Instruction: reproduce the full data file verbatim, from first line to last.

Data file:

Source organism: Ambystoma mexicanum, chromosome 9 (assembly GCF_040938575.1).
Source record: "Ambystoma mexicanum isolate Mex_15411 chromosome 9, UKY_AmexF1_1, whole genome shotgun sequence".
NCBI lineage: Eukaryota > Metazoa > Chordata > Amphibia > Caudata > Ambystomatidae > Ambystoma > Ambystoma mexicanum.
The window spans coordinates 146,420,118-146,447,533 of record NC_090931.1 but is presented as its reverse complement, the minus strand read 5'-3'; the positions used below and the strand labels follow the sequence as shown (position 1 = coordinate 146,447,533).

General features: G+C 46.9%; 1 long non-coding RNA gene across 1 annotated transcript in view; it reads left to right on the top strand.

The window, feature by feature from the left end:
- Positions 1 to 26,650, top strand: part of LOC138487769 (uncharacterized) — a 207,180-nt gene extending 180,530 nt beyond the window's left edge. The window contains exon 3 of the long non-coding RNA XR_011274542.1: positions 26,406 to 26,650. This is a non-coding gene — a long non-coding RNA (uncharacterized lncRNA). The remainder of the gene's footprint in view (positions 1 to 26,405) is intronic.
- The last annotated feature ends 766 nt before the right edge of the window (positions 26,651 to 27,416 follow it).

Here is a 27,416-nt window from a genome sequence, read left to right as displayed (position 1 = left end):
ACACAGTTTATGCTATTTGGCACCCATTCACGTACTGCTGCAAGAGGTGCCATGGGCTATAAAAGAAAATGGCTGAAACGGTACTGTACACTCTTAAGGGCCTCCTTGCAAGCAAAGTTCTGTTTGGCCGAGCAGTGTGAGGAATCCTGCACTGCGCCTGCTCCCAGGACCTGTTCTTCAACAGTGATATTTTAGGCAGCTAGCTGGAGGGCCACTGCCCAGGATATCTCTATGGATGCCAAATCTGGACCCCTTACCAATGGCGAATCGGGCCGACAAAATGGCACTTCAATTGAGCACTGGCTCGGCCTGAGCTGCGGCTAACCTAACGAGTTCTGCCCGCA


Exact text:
Source organism: Ambystoma mexicanum, chromosome 9 (assembly GCF_040938575.1).
Source record: "Ambystoma mexicanum isolate Mex_15411 chromosome 9, UKY_AmexF1_1, whole genome shotgun sequence".
NCBI lineage: Eukaryota > Metazoa > Chordata > Amphibia > Caudata > Ambystomatidae > Ambystoma > Ambystoma mexicanum.
The window spans coordinates 146,420,118-146,447,533 of record NC_090931.1 but is presented as its reverse complement, the minus strand read 5'-3'; the positions used below and the strand labels follow the sequence as shown (position 1 = coordinate 146,447,533).

General features: G+C 46.9%; 1 long non-coding RNA gene across 1 annotated transcript in view; it reads left to right on the top strand.

The window, feature by feature from the left end:
- Positions 1 to 26,650, top strand: part of LOC138487769 (uncharacterized) — a 207,180-nt gene extending 180,530 nt beyond the window's left edge. The window contains exon 3 of the long non-coding RNA XR_011274542.1: positions 26,406 to 26,650. This is a non-coding gene — a long non-coding RNA (uncharacterized lncRNA). The remainder of the gene's footprint in view (positions 1 to 26,405) is intronic.
- The last annotated feature ends 766 nt before the right edge of the window (positions 26,651 to 27,416 follow it).

Here is a 27,416-nt window from a genome sequence, read left to right as displayed (position 1 = left end):
ACACAGTTTATGCTATTTGGCACCCATTCACGTACTGCTGCAAGAGGTGCCATGGGCTATAAAAGAAAATGGCTGAAACGGTACTGTACACTCTTAAGGGCCTCCTTGCAAGCAAAGTTCTGTTTGGCCGAGCAGTGTGAGGAATCCTGCACTGCGCCTGCTCCCAGGACCTGTTCTTCAACAGTGATATTTTAGGCAGCTAGCTGGAGGGCCACTGCCCAGGATATCTCTATGGATGCCAAATCTGGACCCCTTACCAATGGCGAATCGGGCCGACAAAATGGCACTTCAATTGAGCACTGGCTCGGCCTGAGCTGCGGCTAACCTAACGAGTTCTGCCCGCA